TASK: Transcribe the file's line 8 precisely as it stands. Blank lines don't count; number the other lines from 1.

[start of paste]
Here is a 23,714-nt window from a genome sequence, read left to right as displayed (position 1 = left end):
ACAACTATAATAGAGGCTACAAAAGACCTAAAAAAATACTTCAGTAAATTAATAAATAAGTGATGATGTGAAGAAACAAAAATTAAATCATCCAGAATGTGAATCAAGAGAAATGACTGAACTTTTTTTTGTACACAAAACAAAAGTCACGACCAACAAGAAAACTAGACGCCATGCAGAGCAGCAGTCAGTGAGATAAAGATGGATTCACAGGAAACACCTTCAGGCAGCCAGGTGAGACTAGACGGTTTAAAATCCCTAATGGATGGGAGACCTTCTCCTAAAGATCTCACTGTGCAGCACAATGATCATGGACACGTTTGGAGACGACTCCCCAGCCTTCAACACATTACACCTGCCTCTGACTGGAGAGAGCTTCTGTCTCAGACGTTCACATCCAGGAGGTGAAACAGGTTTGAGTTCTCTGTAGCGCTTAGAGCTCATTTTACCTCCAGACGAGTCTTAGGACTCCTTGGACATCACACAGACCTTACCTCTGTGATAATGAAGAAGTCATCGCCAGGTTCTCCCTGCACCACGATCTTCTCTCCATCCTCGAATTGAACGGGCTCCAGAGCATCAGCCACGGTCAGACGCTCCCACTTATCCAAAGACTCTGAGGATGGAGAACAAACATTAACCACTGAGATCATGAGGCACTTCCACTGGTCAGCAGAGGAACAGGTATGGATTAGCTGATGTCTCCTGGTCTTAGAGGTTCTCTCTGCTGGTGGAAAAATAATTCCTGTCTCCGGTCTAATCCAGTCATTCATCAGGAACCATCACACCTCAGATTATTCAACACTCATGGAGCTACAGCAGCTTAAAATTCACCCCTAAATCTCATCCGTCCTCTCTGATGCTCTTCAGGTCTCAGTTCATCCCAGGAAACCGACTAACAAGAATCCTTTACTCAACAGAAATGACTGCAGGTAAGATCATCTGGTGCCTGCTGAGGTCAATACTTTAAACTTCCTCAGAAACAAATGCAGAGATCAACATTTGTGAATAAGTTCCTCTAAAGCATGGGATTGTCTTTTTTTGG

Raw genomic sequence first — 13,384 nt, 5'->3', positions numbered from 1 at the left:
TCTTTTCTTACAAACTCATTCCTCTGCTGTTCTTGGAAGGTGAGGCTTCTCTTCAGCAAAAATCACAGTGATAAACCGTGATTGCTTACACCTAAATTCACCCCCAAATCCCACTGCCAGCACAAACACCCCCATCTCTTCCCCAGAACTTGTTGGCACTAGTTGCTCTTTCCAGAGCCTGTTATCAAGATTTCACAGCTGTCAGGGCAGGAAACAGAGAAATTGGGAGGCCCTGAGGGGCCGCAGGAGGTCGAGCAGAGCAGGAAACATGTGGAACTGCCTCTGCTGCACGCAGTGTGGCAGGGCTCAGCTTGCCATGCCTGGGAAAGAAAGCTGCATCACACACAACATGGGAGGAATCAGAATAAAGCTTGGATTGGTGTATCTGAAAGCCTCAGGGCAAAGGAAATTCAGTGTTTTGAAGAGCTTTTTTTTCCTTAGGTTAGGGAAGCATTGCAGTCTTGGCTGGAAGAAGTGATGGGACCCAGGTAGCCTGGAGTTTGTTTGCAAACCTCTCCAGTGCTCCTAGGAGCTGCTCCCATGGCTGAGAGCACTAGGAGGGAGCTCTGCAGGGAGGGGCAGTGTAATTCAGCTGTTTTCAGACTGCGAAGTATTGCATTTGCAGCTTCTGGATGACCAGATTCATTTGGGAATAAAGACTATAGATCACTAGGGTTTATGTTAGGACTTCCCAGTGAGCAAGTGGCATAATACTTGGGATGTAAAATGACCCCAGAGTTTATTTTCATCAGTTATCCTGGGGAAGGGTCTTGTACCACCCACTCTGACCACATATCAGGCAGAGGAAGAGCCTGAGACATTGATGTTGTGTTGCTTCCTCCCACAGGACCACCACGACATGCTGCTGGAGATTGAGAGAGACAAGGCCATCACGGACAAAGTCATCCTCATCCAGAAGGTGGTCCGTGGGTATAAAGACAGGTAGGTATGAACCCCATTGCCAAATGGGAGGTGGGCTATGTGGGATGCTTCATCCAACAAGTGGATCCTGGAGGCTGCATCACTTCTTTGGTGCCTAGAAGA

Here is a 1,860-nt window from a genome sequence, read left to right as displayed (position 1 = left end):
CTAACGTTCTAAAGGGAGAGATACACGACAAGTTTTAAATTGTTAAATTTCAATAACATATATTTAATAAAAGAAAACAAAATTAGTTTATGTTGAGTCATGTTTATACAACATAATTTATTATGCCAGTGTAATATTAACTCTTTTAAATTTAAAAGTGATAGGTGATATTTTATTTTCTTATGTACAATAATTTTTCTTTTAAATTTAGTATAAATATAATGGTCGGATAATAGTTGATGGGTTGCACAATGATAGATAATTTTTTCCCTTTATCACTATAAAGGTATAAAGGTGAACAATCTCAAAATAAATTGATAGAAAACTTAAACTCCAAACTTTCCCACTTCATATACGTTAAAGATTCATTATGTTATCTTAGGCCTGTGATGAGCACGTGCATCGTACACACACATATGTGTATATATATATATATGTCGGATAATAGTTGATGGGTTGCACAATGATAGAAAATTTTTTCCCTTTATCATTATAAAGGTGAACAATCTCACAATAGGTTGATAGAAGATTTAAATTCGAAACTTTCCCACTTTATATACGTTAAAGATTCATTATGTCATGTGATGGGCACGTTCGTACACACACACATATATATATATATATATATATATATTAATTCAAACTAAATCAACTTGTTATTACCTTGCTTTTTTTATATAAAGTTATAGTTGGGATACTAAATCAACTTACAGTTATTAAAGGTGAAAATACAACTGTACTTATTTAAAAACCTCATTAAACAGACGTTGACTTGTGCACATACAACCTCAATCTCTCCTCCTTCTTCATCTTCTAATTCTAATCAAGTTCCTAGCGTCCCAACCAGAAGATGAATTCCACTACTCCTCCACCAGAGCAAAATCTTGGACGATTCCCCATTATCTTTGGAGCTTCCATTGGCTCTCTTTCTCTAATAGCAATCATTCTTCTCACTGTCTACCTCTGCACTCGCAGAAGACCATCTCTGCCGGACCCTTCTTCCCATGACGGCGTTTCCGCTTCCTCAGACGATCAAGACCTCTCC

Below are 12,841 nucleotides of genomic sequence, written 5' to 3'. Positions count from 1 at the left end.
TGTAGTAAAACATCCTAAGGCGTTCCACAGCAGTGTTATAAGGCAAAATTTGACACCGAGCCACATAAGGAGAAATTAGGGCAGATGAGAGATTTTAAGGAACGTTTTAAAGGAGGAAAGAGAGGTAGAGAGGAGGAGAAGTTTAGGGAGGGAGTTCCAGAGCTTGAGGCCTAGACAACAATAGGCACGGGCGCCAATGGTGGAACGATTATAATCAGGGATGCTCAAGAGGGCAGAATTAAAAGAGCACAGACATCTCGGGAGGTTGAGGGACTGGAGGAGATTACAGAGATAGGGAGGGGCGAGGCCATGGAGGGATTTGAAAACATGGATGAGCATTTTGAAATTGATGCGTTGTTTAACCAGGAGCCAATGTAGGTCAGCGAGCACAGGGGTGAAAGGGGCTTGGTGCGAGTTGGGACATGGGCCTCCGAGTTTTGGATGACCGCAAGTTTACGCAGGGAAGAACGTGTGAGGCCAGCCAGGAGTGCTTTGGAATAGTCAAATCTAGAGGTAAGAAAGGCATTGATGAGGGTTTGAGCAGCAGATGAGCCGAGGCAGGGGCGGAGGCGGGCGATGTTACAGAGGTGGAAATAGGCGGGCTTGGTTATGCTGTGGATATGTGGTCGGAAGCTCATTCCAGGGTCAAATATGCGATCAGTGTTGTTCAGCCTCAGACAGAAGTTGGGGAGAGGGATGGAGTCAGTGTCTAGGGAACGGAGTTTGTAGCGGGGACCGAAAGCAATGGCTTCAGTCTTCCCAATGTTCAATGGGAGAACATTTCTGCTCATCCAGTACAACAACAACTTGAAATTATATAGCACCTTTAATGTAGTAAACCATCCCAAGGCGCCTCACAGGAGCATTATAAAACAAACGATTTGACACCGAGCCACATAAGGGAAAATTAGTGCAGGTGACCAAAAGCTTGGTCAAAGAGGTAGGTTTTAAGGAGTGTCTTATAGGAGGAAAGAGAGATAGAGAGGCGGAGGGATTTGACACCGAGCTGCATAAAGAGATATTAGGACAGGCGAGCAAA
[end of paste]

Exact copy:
TGTAGTAAAACATCCTAAGGCGTTCCACAGCAGTGTTATAAGGCAAAATTTGACACCGAGCCACATAAGGAGAAATTAGGGCAGATGAGAGATTTTAAGGAACGTTTTAAAGGAGGAAAGAGAGGTAGAGAGGAGGAGAAGTTTAGGGAGGGAGTTCCAGAGCTTGAGGCCTAGACAACAATAGGCACGGGCGCCAATGGTGGAACGATTATAATCAGGGATGCTCAAGAGGGCAGAATTAAAAGAGCACAGACATCTCGGGAGGTTGAGGGACTGGAGGAGATTACAGAGATAGGGAGGGGCGAGGCCATGGAGGGATTTGAAAACATGGATGAGCATTTTGAAATTGATGCGTTGTTTAACCAGGAGCCAATGTAGGTCAGCGAGCACAGGGGTGAAAGGGGCTTGGTGCGAGTTGGGACATGGGCCTCCGAGTTTTGGATGACCGCAAGTTTACGCAGGGAAGAACGTGTGAGGCCAGCCAGGAGTGCTTTGGAATAGTCAAATCTAGAGGTAAGAAAGGCATTGATGAGGGTTTGAGCAGCAGATGAGCCGAGGCAGGGGCGGAGGCGGGCGATGTTACAGAGGTGGAAATAGGCGGGCTTGGTTATGCTGTGGATATGTGGTCGGAAGCTCATTCCAGGGTCAAATATGCGATCAGTGTTGTTCAGCCTCAGACAGAAGTTGGGGAGAGGGATGGAGTCAGTGTCTAGGGAACGGAGTTTGTAGCGGGGACCGAAAGCAATGGCTTCAGTCTTCCCAATGTTCAATGGGAGAACATTTCTGCTCATCCAGTACAACAACAACTTGAAATTATATAGCACCTTTAATGTAGTAAACCATCCCAAGGCGCCTCACAGGAGCATTATAAAACAAACGATTTGACACCGAGCCACATAAGGGAAAATTAGTGCAGGTGACCAAAAGCTTGGTCAAAGAGGTAGGTTTTAAGGAGTGTCTTATAGGAGGAAAGAGAGATAGAGAGGCGGAGGGATTTGACACCGAGCTGCATAAAGAGATATTAGGACAGGCGAGCAAA